Writer’s Note: Sorry for this review being two weeks late, but I had to move into my 1ST apartment, small life milestone so excuse me for my lateness. To quote the legendary, Pusha T, “My dope don’t spoil.” You’re welcome!
“It’s a lot of motherfuckers in here tonight for a tour that ain’t selling.” – Jay Z
Not going to lie, I almost believed the hype. Months ago, when the tour was announced and tickets went on sale, people were crying over the ticket prices and the narrative of Jay Z being a hypocrite for expecting people to pay expensive tickets when he just told them that throwing money in a strip is inferior to having credit on the socio-economic, “Story of OJ”. Come on people, be smart. Buying concert tickets is what you do with your disposable income, not the money that is to be used for establishing financial stability. For the record, my Kendrick Lamar tickets were actually more expensive than these at the same venue, in the same 3rd level, but people need a reason to hate someone at any moment. Reportedly, the low prices are a way to keep scalpers and second-hand sites from making a profit; this innovative move is the reason why this is arguably his most financially successful tour yet. The latest punchline in the career of Mr. Carter has been the availability of cheap tickets on second-hand sites like my go to, StubHub. I don’t know why tickets to a concert featuring arguably one of the greatest rappers of all time is a joke. “Aha ha. Jay-Z tickets are only $8.” No dumbass, buy a ticket and go! It will be worth it and a smart investment, plus they’re passing out six month free subscriptions to Tidal before you get to your seat.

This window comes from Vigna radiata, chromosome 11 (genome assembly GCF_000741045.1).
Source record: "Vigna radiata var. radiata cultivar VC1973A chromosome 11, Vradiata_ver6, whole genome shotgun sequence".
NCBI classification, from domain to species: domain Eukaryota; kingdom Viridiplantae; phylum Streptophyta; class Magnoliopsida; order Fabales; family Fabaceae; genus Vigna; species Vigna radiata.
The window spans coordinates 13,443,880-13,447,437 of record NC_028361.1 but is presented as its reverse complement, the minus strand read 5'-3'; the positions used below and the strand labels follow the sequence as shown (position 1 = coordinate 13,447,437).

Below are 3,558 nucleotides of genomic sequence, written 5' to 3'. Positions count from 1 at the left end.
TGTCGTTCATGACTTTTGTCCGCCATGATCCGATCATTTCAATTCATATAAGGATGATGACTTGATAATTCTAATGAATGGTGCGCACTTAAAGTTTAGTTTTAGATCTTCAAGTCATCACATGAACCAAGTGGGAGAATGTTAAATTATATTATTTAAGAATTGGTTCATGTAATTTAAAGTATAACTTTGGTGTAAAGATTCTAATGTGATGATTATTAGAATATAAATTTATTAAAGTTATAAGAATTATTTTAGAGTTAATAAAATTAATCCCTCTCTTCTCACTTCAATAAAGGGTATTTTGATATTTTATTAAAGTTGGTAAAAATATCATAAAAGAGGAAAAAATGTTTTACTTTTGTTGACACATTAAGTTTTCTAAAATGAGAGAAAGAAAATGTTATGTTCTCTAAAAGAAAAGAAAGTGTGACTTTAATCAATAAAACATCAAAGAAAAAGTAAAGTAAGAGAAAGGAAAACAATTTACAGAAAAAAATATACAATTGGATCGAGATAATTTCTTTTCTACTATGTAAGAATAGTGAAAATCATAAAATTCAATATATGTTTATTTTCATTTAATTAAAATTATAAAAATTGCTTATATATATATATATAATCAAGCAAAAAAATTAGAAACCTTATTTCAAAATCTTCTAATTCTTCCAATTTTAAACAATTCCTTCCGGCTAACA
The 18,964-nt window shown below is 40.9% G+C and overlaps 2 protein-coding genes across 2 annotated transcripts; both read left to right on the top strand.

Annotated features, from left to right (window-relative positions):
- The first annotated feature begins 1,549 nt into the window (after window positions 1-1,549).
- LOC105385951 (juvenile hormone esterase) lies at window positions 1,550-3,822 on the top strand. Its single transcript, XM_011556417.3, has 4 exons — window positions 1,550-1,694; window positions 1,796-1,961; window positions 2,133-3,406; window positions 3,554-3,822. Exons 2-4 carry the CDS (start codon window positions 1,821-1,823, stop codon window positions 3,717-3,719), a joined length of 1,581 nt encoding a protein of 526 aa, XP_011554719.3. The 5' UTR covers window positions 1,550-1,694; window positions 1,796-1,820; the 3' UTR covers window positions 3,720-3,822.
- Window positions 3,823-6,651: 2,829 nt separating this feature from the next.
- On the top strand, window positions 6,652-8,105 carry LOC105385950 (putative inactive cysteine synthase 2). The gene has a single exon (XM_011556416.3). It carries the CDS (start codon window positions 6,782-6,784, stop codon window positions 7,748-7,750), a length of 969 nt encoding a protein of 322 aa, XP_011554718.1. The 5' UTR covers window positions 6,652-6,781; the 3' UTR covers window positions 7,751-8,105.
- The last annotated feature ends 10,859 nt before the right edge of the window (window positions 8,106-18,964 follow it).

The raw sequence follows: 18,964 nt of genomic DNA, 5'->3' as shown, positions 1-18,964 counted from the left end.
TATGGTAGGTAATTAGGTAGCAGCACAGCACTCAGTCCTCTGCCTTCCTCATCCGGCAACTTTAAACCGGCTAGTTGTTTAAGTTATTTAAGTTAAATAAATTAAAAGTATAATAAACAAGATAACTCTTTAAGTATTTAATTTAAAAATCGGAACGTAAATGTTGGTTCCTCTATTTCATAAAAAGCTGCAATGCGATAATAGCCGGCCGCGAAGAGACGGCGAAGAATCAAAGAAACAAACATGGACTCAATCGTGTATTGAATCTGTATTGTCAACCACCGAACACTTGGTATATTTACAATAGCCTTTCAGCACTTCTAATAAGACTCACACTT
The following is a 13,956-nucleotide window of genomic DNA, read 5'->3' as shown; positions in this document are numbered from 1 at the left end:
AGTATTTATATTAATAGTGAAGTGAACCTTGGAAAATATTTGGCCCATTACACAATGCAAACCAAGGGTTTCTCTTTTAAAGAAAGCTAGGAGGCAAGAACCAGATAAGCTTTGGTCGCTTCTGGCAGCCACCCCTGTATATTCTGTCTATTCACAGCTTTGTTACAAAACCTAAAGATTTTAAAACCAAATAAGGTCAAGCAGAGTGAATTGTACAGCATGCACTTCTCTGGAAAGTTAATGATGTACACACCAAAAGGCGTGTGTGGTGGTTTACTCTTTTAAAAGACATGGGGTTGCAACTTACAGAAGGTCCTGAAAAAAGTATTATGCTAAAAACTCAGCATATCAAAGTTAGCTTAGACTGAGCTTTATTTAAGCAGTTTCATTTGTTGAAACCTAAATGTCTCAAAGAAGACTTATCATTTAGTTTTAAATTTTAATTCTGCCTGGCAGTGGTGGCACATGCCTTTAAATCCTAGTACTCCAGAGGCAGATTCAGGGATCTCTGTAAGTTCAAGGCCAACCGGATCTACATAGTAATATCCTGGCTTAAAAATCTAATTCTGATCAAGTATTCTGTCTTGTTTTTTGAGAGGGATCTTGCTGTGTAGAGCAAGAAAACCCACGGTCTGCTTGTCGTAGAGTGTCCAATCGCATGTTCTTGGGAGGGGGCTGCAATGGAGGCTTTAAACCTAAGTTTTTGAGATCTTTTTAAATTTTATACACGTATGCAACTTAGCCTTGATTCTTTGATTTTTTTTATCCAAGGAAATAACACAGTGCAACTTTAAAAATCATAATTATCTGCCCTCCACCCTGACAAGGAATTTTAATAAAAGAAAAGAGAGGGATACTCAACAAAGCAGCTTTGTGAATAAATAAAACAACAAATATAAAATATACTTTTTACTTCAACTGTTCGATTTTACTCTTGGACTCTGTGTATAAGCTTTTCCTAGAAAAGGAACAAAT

I don’t care if I have a ticket for an assigned seat, I like to be early for the previews at movies and I like to be early for concerts to get a scope on the demographics of concerts. While I was in line for a baked pretzel, the concession workers were talking to the father and son in front of me. The father had seen Jay Z in concert four times before and this was his teenage son first time seeing him. 4 TIMES?! That’s impressive and it still was mind-blowing to see parents with their children in my section as if Hova was on the level of the Harlem Globetrotters in family entertainment.